Sens. Marco Rubio (R., Fla.) and Orrin Hatch (R., Utah) introduced the Stop School Violence Act on Monday as a response to the Parkland shooting.
The bill would provide grants for training law enforcement and school staff in how to spot warning signs of school violence and intervene, grants for new technology like an anonymous alert system and advanced door locks, funding for crisis intervention teams, and funding for more cooperation between schools and local law enforcement. The senators said the bill is a direct response to the school shooting at Marjory Stoneman Douglas High School, which left 17 dead. They said the measure could prevent future attacks of the same nature.
"Our schools are woefully unprepared to prevent an attack before it occurs," Rubio said in a statement. "Furthermore, during my visit to the site of the attack and my follow-up meeting with teachers at the school, I learned of various changes to school facilities and practices which could have stopped this attack or improved the response. Therefore, I will be joining Senator Orrin Hatch in introducing the Stop School Violence Act. If passed, this law would provide federal grants to states to: strengthen school security, provide school training to identify threats, and create school threat assessment and crisis intervention teams (like the successful program in Los Angeles) that in coordination with law enforcement agencies and school personnel identify students or former students who may pose a threat of violence and intervene to stop them before they act."
Hatch said the legislation is focused on finding solutions to school violence that can gather the support of enough lawmakers to pass and become law.
"To keep our children safe from harm, there is no panacea, no one legislative solution," he said on the Senate floor. "And it disheartens me when I hear talk about what can't be done. It's time to focus on what can be done. Fortunately, solutions on the state level—including in my home state of Utah—can help show us the way forward.
"We won't solve the problem of school violence overnight, but with incremental efforts—such as the legislation I have proposed—we can make a lasting difference and even save thousands of lives. So let's not delay any further. We owe it to our children, and to all of those affected by gun violence, to take decisive action in those areas where we do agree."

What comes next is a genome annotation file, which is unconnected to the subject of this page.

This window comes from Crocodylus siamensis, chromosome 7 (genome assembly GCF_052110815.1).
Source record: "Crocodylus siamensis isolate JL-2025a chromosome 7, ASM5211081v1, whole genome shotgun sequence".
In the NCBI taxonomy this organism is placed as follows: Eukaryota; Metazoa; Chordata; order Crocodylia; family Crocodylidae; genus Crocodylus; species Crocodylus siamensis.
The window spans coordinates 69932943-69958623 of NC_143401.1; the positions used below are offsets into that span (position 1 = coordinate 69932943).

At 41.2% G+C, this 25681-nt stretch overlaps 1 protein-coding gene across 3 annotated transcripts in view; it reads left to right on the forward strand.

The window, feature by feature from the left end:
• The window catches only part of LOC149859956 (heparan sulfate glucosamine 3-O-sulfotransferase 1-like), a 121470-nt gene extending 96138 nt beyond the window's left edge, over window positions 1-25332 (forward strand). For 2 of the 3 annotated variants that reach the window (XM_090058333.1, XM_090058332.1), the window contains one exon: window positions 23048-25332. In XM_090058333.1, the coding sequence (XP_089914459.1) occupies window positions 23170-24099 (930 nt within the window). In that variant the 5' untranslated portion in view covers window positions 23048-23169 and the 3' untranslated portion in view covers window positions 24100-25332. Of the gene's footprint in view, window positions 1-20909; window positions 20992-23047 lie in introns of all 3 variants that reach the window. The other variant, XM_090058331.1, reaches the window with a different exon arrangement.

Rubio said the legislation is a result of two weeks of studying federal law to determine ways in which future school shootings can be prevented. He said he met with state and federal law enforcement officials as well as students, teachers, and parents from Marjorie Stoneman Douglas High School in the process of determining how to respond to the school attack. The legislation introduced on Monday is part of his attempt to respond to calls for action and balance Second Amendment protections.
"After the tragic events of Feb. 14, the Parkland community, the residents of Florida, and the entire nation have demanded action," Rubio said. "While there are sharp differences on restrictions to the Second Amendment, there is widespread agreement that we must act now to prevent another tragedy like Parkland from happening anywhere else, ever again."
A similar bill by the same name was introduced into the House of Representatives in January and is currently awaiting hearings in the Judiciary Committee.
Rubio also expressed support for a number of other initiatives beyond the Stop School Violence Act including ending deferential treatment against potentially violent students under the federal PROMISE program, strengthening the background check system with Fix NICS, and requiring the FBI to inform states when somebody fails a background check coupled with an increase in federal prosecutors to pursue those cases. He also said he would continue to advocate for the gun-control measures he recently voiced support for despite his previous opposition. He admitted, however, that those new gun-control measures don't enjoy the same level of support as the other proposals he is pursuing.
"I will continue to explore additional reforms involving age limits and potentially magazine capacity," Rubio said. "These reforms do not enjoy the sort of widespread support in Congress that the other measures announced today enjoy. In order to successfully achieve passage of these ideas, they will need to be crafted in a way that actually contributes to greater public safety, while also not unnecessarily or unfairly infringing on the Second Amendment right of all law-abiding adults to protect themselves, hunt, or participate in recreational shooting."